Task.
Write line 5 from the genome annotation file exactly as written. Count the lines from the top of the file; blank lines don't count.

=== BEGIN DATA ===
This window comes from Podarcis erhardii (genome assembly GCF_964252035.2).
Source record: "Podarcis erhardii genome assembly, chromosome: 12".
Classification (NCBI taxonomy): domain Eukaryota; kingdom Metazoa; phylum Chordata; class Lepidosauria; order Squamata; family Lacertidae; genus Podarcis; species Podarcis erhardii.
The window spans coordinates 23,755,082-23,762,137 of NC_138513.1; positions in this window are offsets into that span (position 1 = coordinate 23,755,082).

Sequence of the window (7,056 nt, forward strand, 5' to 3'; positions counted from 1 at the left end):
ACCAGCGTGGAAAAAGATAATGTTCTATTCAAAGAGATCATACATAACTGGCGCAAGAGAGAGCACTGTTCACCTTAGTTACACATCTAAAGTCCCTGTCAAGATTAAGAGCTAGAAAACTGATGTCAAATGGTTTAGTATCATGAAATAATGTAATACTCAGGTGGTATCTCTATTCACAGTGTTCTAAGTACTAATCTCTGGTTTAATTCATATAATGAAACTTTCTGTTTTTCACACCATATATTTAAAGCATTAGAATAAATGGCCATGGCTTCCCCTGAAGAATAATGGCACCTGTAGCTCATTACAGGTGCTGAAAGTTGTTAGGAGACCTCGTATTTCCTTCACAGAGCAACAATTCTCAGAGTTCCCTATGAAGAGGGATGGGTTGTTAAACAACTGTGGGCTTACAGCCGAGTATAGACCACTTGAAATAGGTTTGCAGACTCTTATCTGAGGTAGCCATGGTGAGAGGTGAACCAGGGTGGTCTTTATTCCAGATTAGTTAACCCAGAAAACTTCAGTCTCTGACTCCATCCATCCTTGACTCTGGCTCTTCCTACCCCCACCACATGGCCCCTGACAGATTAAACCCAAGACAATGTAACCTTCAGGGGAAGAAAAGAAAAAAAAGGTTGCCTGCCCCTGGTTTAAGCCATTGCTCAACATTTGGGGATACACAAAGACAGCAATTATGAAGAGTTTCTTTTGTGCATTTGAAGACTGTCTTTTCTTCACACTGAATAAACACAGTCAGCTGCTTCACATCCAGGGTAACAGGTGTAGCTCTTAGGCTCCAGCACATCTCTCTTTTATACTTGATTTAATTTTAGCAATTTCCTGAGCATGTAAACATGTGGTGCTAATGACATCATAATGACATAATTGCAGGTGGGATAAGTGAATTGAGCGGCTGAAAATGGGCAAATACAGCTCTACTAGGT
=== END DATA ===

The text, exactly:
Sequence of the window (7,056 nt, forward strand, 5' to 3'; positions counted from 1 at the left end):